For most of human history, boys have been initiated into manhood by elder males through some set of mandatory rituals or challenges. A true male initiation requires stepping into the unknown—in particular, away from the mother—and into a circle of men who have been initiated themselves. These men orchestrate a set of rituals and experiences for the boys that:
1. Bring the boy into situations where he must face genuine fear.
2. Lead the boy through a symbolic death.
3. Guide the man-to-be into an in-between space where a new identity hasn’t yet been born.
4. Facilitate an awakening.
5. Lead the boy back to his community as a man.
I’m not talking about more modern, Western male initiations like military service or college graduation. These are less about symbolic death than they are about “reaffirmations of the status quo,” says Barry Spector in his article, “Male Initiation in America.” They are “transitions into the consumer lifestyle…confirmative, not transformative.”
Graduations, first alcoholic drinks, military service, even religious passages like bar mitzvahs and confirmations: these are more indoctrinations than initiations. Gangs have highly effective initiatory practices; this is why they are so good at attracting and retaining loyal members. There is a depth and cultural context to these initiations. A true transformation takes place, and there is no turning back from it. We all know that gangs do more harm than good, but we can learn something from their methods.
That’s right, fellow mothers: I’m suggesting that you send your precious boy children away to experience deep fear, symbolic death, a time of not knowing who they are, and a return to the self they are becoming. In doing so, you will help transform a patriarchy full of puers into a generation of men who are capable of being awakened, skillful, compassionate, and powerful leaders, partners, and fathers.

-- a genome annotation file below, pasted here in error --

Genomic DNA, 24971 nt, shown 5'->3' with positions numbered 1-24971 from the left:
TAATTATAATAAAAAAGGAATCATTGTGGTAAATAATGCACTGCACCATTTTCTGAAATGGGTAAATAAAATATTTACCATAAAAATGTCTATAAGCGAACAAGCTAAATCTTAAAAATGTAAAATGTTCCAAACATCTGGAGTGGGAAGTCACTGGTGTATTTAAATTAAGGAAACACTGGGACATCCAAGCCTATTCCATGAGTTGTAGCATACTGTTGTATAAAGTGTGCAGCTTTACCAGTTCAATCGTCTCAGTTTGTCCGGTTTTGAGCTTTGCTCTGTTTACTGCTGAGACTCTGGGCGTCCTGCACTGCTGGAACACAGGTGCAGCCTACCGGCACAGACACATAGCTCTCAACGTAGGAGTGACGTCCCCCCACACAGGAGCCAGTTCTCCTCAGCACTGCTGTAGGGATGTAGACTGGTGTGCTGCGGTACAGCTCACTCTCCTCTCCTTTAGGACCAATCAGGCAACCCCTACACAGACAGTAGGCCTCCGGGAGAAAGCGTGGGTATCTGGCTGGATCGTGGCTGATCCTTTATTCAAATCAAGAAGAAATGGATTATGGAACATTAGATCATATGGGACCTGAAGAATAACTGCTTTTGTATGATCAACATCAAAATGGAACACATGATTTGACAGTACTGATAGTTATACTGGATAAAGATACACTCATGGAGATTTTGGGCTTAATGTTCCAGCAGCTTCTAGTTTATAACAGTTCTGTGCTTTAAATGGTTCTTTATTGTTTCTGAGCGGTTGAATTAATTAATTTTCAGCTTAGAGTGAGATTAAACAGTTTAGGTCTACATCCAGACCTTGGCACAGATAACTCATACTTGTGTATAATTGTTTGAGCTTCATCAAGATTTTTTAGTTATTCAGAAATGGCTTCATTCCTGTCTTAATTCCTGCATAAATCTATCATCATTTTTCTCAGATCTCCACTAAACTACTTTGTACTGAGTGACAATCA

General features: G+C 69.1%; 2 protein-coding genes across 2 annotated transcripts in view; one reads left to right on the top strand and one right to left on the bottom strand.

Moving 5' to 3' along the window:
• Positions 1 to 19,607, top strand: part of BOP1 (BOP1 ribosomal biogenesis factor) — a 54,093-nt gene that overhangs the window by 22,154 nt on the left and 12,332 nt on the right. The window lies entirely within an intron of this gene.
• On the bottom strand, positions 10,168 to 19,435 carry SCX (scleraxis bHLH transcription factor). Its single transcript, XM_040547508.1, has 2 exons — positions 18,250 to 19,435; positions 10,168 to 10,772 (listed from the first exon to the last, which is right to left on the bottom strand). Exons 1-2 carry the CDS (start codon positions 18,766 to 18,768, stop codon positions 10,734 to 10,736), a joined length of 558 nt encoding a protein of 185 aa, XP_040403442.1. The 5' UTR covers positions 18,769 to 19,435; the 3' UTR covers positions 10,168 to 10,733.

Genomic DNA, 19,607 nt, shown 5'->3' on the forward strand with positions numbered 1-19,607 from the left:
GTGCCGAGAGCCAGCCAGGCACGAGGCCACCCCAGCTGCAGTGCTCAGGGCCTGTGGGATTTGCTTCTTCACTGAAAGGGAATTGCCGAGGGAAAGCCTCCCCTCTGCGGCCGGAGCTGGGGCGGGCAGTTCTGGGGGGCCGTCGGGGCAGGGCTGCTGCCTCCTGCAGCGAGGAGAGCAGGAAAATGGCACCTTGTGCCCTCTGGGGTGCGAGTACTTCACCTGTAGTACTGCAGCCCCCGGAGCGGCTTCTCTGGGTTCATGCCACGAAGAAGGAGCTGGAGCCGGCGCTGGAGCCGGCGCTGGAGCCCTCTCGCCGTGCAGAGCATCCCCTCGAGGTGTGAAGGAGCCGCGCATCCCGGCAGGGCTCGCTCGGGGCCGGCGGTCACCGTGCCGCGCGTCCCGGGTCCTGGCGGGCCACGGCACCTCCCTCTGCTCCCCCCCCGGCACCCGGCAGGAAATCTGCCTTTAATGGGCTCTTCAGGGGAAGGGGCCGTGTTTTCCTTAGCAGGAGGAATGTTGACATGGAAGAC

So, hey, mamas of sons—it’s up to us. Let’s make sure that rite of passage/initiation programs like Rite of Passage Journeys (which is a non-profit; we got a generous scholarship), the Mankind Project’s Boys to Men, and the School of Lost Borders get plenty of play.
Let’s sign up our kids and help organizations with well-vetted, quality programs fundraise to make initiatory journeys available to as many boys as possible. Let’s look at ways to build availability for smaller-scale Coming of Age programs in our cities through churches (our Unitarian Society of Santa Barbara has an excellent one) or other community organizations. Share this article to spread the word about this to our fellow mamas.
Rite of Passage Journeys has a YouTube video posted on its site that shows a group of parents and children saying goodbye before the children depart for their three-week adventure.
They stand in a circle, with parents on the outside facing in and children on the inside facing out. Between them, they hold a red ribbon. The children say to their parents, “I take leave of you now. When I return, I will no longer be a child.”
That’s where I can’t see the screen anymore because I’m crying.
It’s hard. It’s really hard.
It’s an initiation for me too.
Author: Melissa Lowenstein
Image: Flickr/Nicki Varkevisser
Editor: Yoli Ramazzna
Copy editor: Nicole Cameron
Social editor: Cat Monkman